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A major data breach at the Colorado Department of Higher Education that compromised personal information for tens of thousands of current and former students has also prevented the department from viewing important data.
At least a half dozen reports that advocates and policymakers rely on are delayed, with no clear timeline for completion. That might seem like a minor hiccup compared to the student records breach, but the lack of data analysis creates a blind spot as lawmakers head into the next session.
Keystone Policy Center Senior Policy Director Van Schoales, whose organization helps provide solutions to contentious policy debates, said the data helps advocates frame issues such as low college attendance so they can urgently push for changes.
“This data provides us guidance and helps us analyze what’s working so that we can make more effective investments for students,” Schoales said. “It’s pretty critical for the state’s economic development.”
It’s unclear when the state will be able to access its data, and an internal and criminal investigation is ongoing. The data breach occurred June 19, according to CDHE. The department provided public notification about the cyberattack on Aug. 4. The state had to recreate its databases from backups, according to a September letter to lawmakers.
The breach included names, Social Security numbers or student identification numbers, and other education records, according to the department. People affected includes anyone who went to a Colorado college or university between 2007-20 and or was enrolled in high school between 2004-20 is potentially impacted.
House Education Committee Chair state Rep. Barbara McLachlan, a Durango Democrat, said lawmakers have been briefed on the issues and the department has asked for help from the State Office of Risk Management. Colorado lawmakers often use the information to draft bills.
“We rely on these reports and the fact that all of that could be delayed, there might just be some late bills,” she said. “We just have to be flexible.”
For instance, the state would usually be able to release its concurrent enrollment report, which lawmakers use to determine whether college courses in high school are on track to helping all students. Without such data, making decisions to better the program is difficult, Schoales said.
It’s unclear when the state will be able to issue reports. Affected reports include:
- The Master Plan dashboard that tracks higher education outcomes statewide and whether Colorado is meeting its goals. The dashboard currently displays information such as which student groups are graduating and with what degree or credential.
- A report that details how many students are enrolled at Colorado institutions of higher education. The report helps explain enrollment trends.
- The annual Concurrent Enrollment Report, which shows where and how high school students enroll in college classes. The state has made concurrent enrollment a major focus area as it tries to get more students to college, but without the report, policymakers can’t see gaps or successes.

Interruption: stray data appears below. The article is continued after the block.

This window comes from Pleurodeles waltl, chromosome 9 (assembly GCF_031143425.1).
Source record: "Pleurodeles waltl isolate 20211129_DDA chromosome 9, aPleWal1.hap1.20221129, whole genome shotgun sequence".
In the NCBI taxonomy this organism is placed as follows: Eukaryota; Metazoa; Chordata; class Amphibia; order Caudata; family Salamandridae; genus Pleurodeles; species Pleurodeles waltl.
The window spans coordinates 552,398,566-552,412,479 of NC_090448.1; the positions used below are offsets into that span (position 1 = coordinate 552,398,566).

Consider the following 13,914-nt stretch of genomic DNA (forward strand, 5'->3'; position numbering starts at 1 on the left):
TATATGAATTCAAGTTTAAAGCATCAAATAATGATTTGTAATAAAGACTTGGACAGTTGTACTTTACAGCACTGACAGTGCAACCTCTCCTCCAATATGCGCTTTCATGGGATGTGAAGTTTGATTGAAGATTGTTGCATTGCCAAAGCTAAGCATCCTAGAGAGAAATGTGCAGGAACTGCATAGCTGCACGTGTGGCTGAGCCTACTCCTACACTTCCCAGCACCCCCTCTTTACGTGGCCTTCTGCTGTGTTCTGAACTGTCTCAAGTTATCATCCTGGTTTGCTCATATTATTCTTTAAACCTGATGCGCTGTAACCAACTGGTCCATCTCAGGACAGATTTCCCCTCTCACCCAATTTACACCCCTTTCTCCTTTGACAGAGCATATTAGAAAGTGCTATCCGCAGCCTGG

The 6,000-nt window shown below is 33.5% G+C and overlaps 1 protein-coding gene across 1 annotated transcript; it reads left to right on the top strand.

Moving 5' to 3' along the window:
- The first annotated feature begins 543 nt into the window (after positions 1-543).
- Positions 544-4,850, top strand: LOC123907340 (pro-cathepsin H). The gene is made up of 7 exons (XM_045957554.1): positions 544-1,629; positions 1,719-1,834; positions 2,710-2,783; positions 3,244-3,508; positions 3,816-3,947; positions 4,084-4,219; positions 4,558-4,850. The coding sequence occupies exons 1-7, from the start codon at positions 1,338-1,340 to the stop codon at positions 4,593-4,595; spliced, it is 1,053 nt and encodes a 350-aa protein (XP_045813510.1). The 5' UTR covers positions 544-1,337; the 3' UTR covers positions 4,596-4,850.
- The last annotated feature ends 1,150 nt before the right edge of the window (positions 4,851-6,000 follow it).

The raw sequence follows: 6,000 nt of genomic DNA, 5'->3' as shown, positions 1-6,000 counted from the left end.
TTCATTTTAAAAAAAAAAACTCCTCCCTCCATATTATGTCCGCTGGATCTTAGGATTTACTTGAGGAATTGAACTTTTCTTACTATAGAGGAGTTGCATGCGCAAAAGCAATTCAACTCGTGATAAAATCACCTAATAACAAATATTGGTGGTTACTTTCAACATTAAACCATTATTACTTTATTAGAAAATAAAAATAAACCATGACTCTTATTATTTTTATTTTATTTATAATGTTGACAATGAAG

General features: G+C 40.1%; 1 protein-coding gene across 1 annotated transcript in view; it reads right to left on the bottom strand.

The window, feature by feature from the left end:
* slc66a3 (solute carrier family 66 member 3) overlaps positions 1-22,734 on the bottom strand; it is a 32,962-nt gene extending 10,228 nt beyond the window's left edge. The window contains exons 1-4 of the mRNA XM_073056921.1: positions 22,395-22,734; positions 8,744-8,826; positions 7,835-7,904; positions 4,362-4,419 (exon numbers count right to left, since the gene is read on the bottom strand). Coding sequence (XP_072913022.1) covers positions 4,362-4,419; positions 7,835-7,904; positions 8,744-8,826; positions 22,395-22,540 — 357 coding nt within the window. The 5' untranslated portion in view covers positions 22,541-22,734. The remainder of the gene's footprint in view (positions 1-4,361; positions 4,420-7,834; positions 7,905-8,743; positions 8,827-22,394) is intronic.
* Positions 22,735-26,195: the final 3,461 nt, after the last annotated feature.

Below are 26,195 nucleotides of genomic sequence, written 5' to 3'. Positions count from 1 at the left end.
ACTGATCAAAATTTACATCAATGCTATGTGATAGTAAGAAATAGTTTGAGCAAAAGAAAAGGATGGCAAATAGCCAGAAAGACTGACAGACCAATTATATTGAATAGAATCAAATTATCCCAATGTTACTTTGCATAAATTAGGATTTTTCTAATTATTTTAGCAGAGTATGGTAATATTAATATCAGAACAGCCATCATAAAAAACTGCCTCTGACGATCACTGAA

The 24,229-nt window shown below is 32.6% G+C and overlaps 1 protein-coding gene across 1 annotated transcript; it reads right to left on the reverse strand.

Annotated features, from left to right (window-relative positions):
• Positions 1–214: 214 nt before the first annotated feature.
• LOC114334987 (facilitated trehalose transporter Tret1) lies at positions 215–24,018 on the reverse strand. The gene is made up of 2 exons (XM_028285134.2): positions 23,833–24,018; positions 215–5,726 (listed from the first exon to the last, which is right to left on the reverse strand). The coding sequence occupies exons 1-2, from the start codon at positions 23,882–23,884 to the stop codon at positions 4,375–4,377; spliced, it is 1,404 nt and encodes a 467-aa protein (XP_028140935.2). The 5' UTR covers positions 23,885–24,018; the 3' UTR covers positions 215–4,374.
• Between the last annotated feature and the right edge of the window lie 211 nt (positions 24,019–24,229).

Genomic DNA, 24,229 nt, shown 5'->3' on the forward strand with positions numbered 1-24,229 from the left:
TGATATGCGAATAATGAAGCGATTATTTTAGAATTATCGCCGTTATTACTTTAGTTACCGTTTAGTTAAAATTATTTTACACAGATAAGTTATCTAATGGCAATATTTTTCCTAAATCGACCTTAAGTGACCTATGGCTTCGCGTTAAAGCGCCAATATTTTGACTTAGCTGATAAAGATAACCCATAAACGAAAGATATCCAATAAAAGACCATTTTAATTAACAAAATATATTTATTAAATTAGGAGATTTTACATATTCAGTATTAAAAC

- The annual Financial Aid Report that tracks how accessible money for college is for students. Financial aid helps make higher education accessible for more students, and the report tracks what aid students receive.
- The Post-secondary Progress and Success of High School Graduates report that tracks how Colorado high school graduates do in Colorado’s colleges and universities. The report examines whether students stay enrolled and which programs they graduate from.
- A remedial and developmental report that tracks whether students need extra academic support in certain subjects once they enter college. The report is important to understand whether high schools are preparing students for college and whether the state’s policy on remedial education is working.
State Rep. Rose Pugliese, a Colorado Springs Republican who serves on the education committee, said Republican leadership sent a letter in late October to the department seeking more information about the breach and urging the state to do a better job notifying residents about it.
She hopes the breach leads to better data security, and worries that it will slow down bills to improve K-12 and higher education.
“We want to make the best decisions possible,” she said, “but we have to do that based on good information.”
Katie Zaback, Colorado Succeeds vice president of policy, said Colorado has a large trove of educational outcome data that shows how programs and policies are working in the state. The nonprofit Colorado Succeeds brings together business leaders to try to help make the education system better.
The reports are only the tip of the data the state collects, with Colorado having one of the richest data collections in the country, Zaback said. The department only publishes a fraction of the information about its programs.
The state would benefit from making more information public, she said.
“I really hope that this spurs an effort to kind of bring together those resources instead of continuing to spread them out, and where information can be shared more broadly,” she said.
Data breaches like in Colorado have become more frequent. Recently, hackers were able to access Jefferson County Schools and Denver Public Schools data. Other school districts, higher education institutions, and education groups nationwide have needed to contend with cybersecurity breaches.
The state has provided a hotline for those affected. You can call 833-301-1346 between 7 a.m. to 9 p.m. Monday through Friday, and 9 a.m. to 6 p.m. Saturday and Sunday. Victims also can get 24 months of complimentary credit monitoring.
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